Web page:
The best feature of Parish Creek, however, is without a doubt its location. It’s a short drive from DC and the surrounding burbs and positioned just inside of the West River, it’s a short putt out of the no-wake zone then mere moments to the Bay. Critically, this location gets you access to both Upper and Middle Bay hotspots without having to haul your boat anywhere. Head north and from the mouth of the river it’s 11 miles to the Bay Bridge, 15 to Love Point, and 25 to Tolchester. Turn to the south and you’re eight miles from Poplar Island, 15 to the mouth of the Choptank, and 25 to the Power Plant. For anglers ISO a location that lets you hit the stripers one day and chase specks the next, this location is going to be tough to beat. Double-added bonus: Parrish Creek is a FishTalk supporter, and a Fishing Reports sponsor — thank you, Parrish Creek!
Another FishTalk-Friendly marina we want to call out is Harbour Cove, in Deale. This marina has a ton of things going for it, but what sets it apart from the same-sames is the smiles: Harbour Cove prides itself on being “family owned and family friendly,” and gets top ratings for having a friendly and knowledgeable staff, so this will be a marina community that’s a pleasure to join. On top of that the amenities are awesome and include highlights like a swimming pool, BBQ area, club house (with family games like ping-pong, pool, and foosball), WiFi, and of course, fish cleaning stations. They also offer a complete service department. The marina has wet slips and covered dry stack storage, and as a bonus perk, slip fees include winter storage on land.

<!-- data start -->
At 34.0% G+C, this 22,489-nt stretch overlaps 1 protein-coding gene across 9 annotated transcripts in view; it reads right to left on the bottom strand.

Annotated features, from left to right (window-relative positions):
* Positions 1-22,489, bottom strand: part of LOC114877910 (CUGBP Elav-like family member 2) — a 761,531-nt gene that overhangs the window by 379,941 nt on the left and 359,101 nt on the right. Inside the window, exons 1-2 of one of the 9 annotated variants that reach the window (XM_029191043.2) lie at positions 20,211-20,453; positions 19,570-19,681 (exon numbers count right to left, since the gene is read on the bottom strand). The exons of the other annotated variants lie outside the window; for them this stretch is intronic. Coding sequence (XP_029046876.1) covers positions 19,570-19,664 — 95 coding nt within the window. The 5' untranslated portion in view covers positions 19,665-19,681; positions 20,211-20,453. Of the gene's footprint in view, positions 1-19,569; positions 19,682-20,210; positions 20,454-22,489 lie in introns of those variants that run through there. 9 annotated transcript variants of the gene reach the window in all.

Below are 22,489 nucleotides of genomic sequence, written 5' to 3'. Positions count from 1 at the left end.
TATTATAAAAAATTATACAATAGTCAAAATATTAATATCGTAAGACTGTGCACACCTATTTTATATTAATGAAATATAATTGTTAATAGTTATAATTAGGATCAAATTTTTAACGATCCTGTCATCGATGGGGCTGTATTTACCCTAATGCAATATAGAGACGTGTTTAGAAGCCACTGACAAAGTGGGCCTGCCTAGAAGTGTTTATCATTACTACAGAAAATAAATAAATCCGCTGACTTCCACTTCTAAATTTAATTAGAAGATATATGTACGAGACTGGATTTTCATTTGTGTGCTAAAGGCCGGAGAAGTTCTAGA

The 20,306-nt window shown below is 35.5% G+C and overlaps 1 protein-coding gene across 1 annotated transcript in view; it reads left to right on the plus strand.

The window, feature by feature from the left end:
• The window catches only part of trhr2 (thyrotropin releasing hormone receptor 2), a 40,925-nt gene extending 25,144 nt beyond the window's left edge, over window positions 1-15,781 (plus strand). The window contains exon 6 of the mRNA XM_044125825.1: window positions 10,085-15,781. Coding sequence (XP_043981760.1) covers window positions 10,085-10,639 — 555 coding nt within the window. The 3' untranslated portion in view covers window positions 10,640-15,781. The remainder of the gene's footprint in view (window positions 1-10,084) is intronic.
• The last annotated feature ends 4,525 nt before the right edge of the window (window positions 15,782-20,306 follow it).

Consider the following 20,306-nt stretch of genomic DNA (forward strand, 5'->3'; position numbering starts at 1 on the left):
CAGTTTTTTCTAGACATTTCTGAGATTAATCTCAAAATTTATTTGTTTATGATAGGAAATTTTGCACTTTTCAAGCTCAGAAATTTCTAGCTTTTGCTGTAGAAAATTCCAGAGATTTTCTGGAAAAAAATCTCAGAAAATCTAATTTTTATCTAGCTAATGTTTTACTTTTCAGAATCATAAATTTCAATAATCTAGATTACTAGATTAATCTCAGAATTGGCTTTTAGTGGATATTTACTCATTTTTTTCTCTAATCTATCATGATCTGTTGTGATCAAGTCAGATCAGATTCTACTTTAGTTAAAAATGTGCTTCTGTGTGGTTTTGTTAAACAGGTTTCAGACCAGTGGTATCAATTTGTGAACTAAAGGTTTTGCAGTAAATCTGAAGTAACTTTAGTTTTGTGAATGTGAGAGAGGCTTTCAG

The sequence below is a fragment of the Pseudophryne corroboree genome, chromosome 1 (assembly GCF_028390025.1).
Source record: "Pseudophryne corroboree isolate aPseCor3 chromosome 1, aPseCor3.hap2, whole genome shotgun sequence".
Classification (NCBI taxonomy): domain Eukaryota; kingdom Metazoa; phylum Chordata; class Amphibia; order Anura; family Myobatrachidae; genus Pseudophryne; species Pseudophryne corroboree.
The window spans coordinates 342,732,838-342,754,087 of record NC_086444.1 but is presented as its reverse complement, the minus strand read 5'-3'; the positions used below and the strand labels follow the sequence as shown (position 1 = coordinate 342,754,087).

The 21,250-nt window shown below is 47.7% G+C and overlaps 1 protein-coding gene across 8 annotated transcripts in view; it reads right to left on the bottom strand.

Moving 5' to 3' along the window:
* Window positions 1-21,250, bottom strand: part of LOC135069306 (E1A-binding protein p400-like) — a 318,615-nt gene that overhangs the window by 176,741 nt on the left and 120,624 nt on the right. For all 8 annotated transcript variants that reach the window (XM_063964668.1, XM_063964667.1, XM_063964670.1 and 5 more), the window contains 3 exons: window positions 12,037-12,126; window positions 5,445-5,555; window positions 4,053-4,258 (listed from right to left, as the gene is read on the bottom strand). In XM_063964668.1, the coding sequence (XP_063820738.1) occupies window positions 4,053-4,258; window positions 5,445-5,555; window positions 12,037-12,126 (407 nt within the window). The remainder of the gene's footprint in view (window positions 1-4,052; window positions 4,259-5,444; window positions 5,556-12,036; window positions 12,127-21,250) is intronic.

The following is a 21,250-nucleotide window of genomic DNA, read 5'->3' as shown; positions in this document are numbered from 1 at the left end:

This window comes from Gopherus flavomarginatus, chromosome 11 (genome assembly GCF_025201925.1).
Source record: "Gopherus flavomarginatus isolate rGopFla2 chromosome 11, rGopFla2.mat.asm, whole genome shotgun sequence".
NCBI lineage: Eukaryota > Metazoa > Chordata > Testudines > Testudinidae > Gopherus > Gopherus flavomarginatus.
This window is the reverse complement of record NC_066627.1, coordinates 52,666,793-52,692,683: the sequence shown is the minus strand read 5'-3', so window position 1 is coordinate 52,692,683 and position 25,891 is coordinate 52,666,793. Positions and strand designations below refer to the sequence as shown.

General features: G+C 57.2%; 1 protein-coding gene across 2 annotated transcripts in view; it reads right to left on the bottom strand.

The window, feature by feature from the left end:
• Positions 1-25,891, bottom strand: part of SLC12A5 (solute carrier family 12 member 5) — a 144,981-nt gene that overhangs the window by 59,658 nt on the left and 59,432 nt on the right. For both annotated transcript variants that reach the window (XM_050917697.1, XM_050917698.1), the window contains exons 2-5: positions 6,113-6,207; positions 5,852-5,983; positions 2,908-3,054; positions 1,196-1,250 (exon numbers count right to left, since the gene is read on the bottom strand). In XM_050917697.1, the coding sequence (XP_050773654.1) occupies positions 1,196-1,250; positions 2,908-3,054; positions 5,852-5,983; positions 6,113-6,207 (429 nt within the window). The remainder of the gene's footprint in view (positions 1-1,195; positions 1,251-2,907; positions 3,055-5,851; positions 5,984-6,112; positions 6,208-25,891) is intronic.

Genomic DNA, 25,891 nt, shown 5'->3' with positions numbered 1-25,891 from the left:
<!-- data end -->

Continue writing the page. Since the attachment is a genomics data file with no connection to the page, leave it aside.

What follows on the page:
Anglers interested in fishing a slightly more southern section of the Maryland portion of the Chesapeake will groove on the location, which is a mere 18 minutes from the DC beltway. Naturally, the beltway will be the last thing on your mind when you pull out of Rockhold Creek and realize you’re within eight miles of the Radar Towers on the west side and Poplar on the east side, 12 miles from Sharps Island Light, and less than 20 miles from Taylors Island.